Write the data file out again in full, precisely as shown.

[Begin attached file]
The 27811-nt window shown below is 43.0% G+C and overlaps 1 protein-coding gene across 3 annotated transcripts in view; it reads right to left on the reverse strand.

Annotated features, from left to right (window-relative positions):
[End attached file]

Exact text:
The 27811-nt window shown below is 43.0% G+C and overlaps 1 protein-coding gene across 3 annotated transcripts in view; it reads right to left on the reverse strand.

Annotated features, from left to right (window-relative positions):